Finally Howard's "Dressage" plunges Lincoln into a world of sensual fantasy that combines aspects of drag with equine imagery, a fabulous headdress and extra high heels. It "was the kind of piece where he came out to the dance world," said Howard. "This concert extends that, he's making a declaration."
Performing a full evening of solo works is a challenge but Lincoln is up for the task. "It's given me permission to differentiate between pieces, to honor the intention of the work and the trust involved with the choreographers." He added that he is also "conquering fear, my fear of the characters bleeding together and self-doubt" not to mention all the long hours that go into self-producing a show
"It's a lot to take on physically, you're holding everything up," said Fricke. "I appreciate his courage."
"It's the right thing to do," said Howard. "He's versatile, he's a beautiful performer, he took on different choreographers, and when I saw it all together, I thought this is correct, this is him."
8 p.m. Thu.-Sat. 2 p.m. Sun. JSB TEK BOX, 528 Hennepin Av., Mpls. $20. (612) 206-3600. www.thecowlescenter.org. For more information go to www.niclincoln.com/yes.
Here's a review of a recent performance by Sewell Ballet that featured Lincoln in a solo piece by choreographer Larry Keigwin.
Hundreds partied at the American Swedish Institute this spring. Star Tribune photo by Jeff Wheeler.
Everyone loves a party, especially arty types eager to celebrate in style. Three of Minneapolis' leading arts organizations are staging galas this summer either as fund-raisers or to celebrate their heritage.
The Minneapolis Institute of Arts leads off June 1 with a simple "summer party" theme to raise money. It promises "sunset cocktails" followed by a "celebration of the Minneapolis music scene" with Doomtree and Morris Day and the Time. Pick your price range: General tickets: $85 per person for nibbles, 1 drink, 2 tickets to the special exhibition "More Real? Art in the Age of Truthiness." VIP tickets: $175 per person including all of the above plus valet parking and more drinks. Gala tickets: $750 and up for 6 p.m. dinner, etc. (8:30 p.m. to midnight, June 1. Minneapolis Institute of Arts, 2400 3rd Av. S., Mpls. 612-870-6323 or www.artsmia.org)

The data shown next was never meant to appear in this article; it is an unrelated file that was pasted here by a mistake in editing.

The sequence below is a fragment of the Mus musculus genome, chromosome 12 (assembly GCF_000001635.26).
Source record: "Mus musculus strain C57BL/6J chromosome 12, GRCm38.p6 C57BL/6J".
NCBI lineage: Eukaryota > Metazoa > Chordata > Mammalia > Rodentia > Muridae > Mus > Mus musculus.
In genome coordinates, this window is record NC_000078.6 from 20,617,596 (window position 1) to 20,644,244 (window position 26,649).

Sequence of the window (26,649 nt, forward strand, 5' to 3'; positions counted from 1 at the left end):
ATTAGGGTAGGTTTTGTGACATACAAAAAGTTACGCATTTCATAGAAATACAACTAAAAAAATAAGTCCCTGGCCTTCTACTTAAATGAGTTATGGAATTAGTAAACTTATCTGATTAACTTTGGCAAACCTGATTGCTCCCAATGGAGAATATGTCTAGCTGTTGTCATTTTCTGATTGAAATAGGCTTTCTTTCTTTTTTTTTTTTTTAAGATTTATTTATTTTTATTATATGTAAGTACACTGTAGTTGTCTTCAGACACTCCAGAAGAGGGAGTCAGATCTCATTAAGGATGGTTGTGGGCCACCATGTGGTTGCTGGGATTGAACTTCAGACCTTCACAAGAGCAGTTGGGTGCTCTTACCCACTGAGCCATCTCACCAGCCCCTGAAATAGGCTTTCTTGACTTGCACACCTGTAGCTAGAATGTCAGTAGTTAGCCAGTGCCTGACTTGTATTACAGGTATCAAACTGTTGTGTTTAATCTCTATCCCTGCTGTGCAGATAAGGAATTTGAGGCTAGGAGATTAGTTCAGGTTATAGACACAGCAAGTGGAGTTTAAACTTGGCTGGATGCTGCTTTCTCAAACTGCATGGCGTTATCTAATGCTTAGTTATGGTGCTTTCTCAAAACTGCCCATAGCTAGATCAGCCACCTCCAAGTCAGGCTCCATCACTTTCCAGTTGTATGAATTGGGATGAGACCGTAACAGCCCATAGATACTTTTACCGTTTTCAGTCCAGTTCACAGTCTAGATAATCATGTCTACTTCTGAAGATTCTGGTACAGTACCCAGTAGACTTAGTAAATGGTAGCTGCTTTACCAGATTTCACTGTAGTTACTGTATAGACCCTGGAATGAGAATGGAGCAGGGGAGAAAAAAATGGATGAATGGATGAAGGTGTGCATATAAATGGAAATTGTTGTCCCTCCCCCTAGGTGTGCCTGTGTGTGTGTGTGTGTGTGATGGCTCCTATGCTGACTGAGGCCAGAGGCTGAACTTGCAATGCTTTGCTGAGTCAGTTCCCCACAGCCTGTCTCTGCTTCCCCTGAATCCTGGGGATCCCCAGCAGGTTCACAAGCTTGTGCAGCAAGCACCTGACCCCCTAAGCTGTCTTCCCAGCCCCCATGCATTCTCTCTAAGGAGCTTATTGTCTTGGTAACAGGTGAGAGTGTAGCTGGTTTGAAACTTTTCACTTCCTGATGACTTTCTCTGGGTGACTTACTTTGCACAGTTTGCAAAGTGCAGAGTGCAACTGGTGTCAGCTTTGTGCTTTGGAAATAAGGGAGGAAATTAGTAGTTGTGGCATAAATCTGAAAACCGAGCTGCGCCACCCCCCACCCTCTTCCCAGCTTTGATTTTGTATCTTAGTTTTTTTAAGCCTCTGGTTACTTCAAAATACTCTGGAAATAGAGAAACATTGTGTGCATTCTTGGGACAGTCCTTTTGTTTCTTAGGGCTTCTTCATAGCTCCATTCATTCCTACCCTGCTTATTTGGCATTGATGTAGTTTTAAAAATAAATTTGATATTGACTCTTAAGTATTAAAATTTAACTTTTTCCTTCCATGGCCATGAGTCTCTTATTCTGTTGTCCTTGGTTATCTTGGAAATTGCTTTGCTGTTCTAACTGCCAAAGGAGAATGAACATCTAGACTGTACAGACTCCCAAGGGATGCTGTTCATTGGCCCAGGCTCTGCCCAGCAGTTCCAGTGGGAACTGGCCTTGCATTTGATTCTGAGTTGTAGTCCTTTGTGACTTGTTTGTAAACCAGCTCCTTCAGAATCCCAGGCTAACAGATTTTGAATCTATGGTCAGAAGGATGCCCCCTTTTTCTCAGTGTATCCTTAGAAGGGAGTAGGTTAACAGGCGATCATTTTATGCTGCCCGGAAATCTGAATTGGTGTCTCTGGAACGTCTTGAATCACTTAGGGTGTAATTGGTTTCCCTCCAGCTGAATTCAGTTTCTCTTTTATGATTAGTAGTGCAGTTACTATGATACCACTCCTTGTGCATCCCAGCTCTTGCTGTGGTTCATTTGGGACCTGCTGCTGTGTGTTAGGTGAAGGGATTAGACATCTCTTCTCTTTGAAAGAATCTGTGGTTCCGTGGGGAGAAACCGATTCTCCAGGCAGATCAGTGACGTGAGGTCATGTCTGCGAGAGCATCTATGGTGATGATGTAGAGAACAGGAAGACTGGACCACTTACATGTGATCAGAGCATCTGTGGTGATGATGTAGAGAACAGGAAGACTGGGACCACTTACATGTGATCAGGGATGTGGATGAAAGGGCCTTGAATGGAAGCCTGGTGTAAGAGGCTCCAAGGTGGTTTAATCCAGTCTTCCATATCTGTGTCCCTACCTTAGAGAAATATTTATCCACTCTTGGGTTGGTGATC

Next up on June 15 is the American Swedish Institute with a traditional, day-long Swedish Midsommar Festival. The family-friendly event includes singing, dancing, fiddling, "flower head-wreath making," glass-blowing, a flea market and a mini-golf course. Yep, just when Walker Art Center seemed to have a lock on mini-golf with its artist-designed course, the Swedes try to muscle in. The glass blowers will be giving demos in conjunction with the opening of ASI's new "Kingdom of Crystal," exhibition of Swedish glass art. Be advised that the festival food will include pickled herring as well as the usual hot dogs, ice cream and lemonade. (10 a.m. to 5 p.m., June 15, $7 adults. American Swedish Institute, 2600 Park Av. S., Mpls. www.ASImn.org)
Walker Art Center will round out the season September 21 with its annual fund raising gala in the Minneapolis Sculpture Garden. Dubbed "Avant Garden," the event promises music, art, gourmet food, specialty cocktails, an auction and dancing. How long you can stay depends on what you pay: Silver Key, 8:30 to 11 p.m., $100. Gold Key, 6 p.m. to 11 p.m., $500. (6 p.m. or 8:30 p.m. to 11 p.m. Walker Art Center, 175 Hennepin Av., Mpls. 612-375-7600 or www.walkerart.org)
Loni Anderson, center, was in an early production of "Fiddler on the Roof" at Chanhassen Dinner Theatres. Just to be clear, she will not be in the show that opens in September.
Chanhassen Dinner Theatre will follow up the popular “Joseph and the Amazing Technicolor Dreamcoat” with another box-office favorite. “Fiddler on the Roof” will run from Sept. 27-Jan. 25, directed by Michael Brindisi, who appeared in an earlier iteration many years ago.
A winner of nine Tonys, the show features a pile of well-known songs – “If I Were A Rich Man,” “Tradition,” “Sunrise, Sunset” and “Matchmaker, Matchmaker.”
“Fiddler” has a book by Joe Stein and music and lyrics by Jerry Bock and Sheldon Harnick. “Fiddler” was last on the main stage in 1993 for Chanhassen’s 25th anniversary. That means this production will mark, check the math, the theater’s 45th year. Spokeswoman Kris Howland says it’s Chanhassen’s most-widely requested show.
Sheryl Crow/ Associated Press
Sheryl Crow, a singer for all functions, will headline Macy’s Glamorama on Aug. 2 at the State Theatre. Other entertainment will be provided by performers from Cirque du Soleil’s Las Vegas production.
Fashions will come from various designers to be announced later.
Crow, a regular visitor to the Twin Cities, has performed at various charity functions, including the Pacer Center benefit in Minneapolis. A breast cancer survivor, she has been active for many causes -- social, political and health-related. Glamorama is a fundraiser for the Children’s Cancer Research Fund.
The Missouri-bred, Nashville based, nine-time Grammy winner, who is headlining her own concert June 28 at Mystic Lake Casino, will be releasing her first country album in September.
Tickets for Glamorama’s “Fashion in a New Light” event will go on sale June 6 at the State Theatre box office and Ticketmaster outlets. There is a pre-sale for American Express cardholders from May 30 to June 5. For information, call 952-893-9355.